According to Kotaku, the clothes will be available to buy in November, with the wetsuit priced at JPY 105,000 and the underwear at JPY 80,850. Could clothing be adapted to help citizens survive in the wake of other types of natural disaster?

Spotted by Murray Orange, written by Springwise

Getting a bike stolen is always a dispiriting affair, but what can be most frustrating is to return to a locked bike to find that the saddle, back wheel or expensive derailleur has been pinched. Germany’s Sphyke C3N system offers a way to lock the individual components of a bike for extra security.

With the rise of prosumers — consumers who take their hobbies seriously enough to require professional-grade equipment — cycling can turn into an expensive pursuit, with custom modifications and a slew of accessories on offer. However, these parts can be just as valuable to thieves as the entire bike and are easier to disconnect and steal. The C3N kit consists of a range of connector replacements which come with combination locks attached. For example, users can swap their quick-release wheel nut for the C3N replacement, which can only be unscrewed when the correct code is lined up. The full kit enables riders to secure their saddle, saddle pole, handlebars and front and back wheels in the same way.

While the Helmmate has offered a way to lock cyclists’ helmets to their bikes, the Sphyke C3N system goes further to protect the more expensive components of the devices. As more and more commuters turn to cycling as a mode of transport, are there other security features that could be added to bikes to enable those with expensive machines to feel safe locking them up outside?

Spotted by Murray Orange, written by Springwise

Couples having trouble conceiving will know that the App Store is full of peak fertility monitors that may work, or may not. Backed by big data and the business nous of PayPal co-founder Max Levchin, Glow is an app that could truly increase the chances of pregnancy, and its creators are confident enough that they will pay for infertility treatment if it doesn’t.

The founders of Glow believe that many would-be parents fail to get pregnant because they don’t have enough information to track their peak fertility and end up believing they can’t have children. The app lets women track their period, work out their fertile windows and see if they need to be more active in their sex lives. It also helps them to keep on top of the tasks that can help pregnancy, such as stocking up on ovulation kits and sending reminders to partners to avoid warm temperatures that can kill sperm. Through the Glow First scheme, every couple pays USD 50 a month to use the app, and must try to conceive for ten months while using it. If users get pregnant, their money has been well spent. If they’re still struggling after ten months, the money from the community fund is used to pay for treatment at an infertility clinic. Other families can then be happy in the knowledge that their money is being used to help others have a child.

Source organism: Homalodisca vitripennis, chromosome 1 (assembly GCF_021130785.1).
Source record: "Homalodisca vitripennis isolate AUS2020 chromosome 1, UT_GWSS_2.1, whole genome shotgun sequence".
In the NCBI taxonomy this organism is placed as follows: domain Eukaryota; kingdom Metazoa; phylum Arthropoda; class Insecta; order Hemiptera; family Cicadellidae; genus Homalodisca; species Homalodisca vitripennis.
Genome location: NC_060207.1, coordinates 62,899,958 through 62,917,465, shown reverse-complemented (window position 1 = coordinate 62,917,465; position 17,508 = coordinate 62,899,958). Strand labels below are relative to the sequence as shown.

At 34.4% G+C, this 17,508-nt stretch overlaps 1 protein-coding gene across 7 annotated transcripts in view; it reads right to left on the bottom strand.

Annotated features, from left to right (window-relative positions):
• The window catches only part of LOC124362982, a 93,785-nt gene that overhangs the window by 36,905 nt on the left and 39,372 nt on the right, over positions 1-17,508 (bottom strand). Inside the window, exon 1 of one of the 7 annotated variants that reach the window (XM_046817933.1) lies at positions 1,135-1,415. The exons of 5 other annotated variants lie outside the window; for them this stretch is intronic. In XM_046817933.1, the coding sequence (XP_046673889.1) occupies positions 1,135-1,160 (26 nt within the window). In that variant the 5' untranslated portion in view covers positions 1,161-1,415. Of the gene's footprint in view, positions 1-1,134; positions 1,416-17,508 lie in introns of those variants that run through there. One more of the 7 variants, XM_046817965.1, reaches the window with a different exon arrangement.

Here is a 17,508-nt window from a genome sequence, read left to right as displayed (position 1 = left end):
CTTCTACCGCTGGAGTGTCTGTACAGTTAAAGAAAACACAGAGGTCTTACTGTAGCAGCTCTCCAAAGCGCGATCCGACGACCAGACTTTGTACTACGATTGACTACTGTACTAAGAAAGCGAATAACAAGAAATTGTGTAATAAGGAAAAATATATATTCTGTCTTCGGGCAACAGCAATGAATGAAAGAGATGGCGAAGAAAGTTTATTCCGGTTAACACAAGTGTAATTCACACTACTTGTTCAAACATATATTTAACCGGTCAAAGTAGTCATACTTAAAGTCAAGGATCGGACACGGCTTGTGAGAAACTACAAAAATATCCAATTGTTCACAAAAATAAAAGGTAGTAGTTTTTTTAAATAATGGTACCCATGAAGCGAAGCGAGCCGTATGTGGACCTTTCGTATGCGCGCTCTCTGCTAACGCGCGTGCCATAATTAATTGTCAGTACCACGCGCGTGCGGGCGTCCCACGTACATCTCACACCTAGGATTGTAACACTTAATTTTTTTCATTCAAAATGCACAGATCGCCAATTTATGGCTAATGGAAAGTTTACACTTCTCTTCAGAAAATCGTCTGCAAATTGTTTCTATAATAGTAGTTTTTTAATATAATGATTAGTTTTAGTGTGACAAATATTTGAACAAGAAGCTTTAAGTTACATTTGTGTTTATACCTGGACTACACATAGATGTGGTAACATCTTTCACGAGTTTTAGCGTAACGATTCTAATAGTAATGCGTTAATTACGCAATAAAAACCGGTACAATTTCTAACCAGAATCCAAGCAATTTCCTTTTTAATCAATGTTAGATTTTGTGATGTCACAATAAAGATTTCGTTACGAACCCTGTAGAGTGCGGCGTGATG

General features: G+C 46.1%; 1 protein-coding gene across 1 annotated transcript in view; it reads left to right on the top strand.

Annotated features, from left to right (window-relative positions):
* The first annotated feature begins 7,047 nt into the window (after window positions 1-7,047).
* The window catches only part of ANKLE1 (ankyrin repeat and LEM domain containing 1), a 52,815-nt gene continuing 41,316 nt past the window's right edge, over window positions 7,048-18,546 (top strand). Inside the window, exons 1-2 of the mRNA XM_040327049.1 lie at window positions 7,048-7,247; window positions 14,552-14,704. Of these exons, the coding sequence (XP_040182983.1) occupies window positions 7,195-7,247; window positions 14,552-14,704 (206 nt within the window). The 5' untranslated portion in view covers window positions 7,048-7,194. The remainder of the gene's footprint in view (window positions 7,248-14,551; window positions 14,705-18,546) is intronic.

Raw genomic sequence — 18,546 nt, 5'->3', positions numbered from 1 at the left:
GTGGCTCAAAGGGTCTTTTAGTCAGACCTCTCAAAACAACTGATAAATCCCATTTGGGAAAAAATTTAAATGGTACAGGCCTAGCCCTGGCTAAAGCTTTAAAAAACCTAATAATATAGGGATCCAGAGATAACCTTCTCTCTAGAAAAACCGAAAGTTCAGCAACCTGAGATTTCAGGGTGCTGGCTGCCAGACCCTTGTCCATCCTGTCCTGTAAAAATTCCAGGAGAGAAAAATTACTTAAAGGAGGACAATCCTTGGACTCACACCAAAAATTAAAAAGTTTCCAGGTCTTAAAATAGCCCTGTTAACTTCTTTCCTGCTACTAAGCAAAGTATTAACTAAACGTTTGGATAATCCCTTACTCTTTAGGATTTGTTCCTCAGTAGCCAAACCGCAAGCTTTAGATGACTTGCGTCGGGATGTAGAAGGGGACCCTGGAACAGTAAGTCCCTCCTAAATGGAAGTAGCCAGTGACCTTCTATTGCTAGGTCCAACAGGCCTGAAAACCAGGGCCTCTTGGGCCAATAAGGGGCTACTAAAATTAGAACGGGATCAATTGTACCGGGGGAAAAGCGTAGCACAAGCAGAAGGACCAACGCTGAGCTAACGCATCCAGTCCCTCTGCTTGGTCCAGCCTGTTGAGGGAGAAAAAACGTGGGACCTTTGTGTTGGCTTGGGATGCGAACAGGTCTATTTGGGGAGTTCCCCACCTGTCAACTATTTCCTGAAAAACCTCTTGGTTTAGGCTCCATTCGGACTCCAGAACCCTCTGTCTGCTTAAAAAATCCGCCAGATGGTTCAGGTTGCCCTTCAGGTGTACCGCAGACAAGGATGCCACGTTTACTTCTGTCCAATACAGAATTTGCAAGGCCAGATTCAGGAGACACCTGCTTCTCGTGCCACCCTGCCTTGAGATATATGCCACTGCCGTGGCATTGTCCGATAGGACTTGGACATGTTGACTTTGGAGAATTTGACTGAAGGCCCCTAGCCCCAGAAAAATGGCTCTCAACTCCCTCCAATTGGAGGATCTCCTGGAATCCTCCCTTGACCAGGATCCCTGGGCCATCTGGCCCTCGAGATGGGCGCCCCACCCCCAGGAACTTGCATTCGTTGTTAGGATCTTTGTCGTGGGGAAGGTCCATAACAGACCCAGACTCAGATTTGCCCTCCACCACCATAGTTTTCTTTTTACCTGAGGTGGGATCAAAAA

Regular readers of Springwise will have recently seen BleepBleeps — which is also using tech to help couples conceive, as well as raise their child — and Glow is just another option that could bring happiness to childless partners. Could this model be used for other health issues, perhaps?

Spotted by Murray Orange, written by Springwise

This article was amended on 30th October. Max Levchin is a co-founder of PayPal, rather than the sole founder.

Springwise has seen its fair few innovations such as the Revolv and Ubi that are leading the way in using tech to give residents more control over their home. Switzerland’s digitalSTROM is the latest to offer the possibility of smart homes, with small, intelligent blocks that turn any offline appliance into a smartphone-controlled device.

Each digitalSTROM module features an integrated chip and sensors that can be connected to the power source that controls each individual appliance — whether it’s a lamp, television or electric blind. The modules can collectively perform around 60 different functions and are color-coded according to their capabilities. The blocks are installed by an engineer but require no new cables, and communicate with meters fitted to each home’s fuse box. The system is then completely controlled by the homeowner through the digitalSTROM app, which allows them to configure each appliance and keep track of energy use in their property. Since the devices also use one integrated system and control center, users can make their devices talk to each other.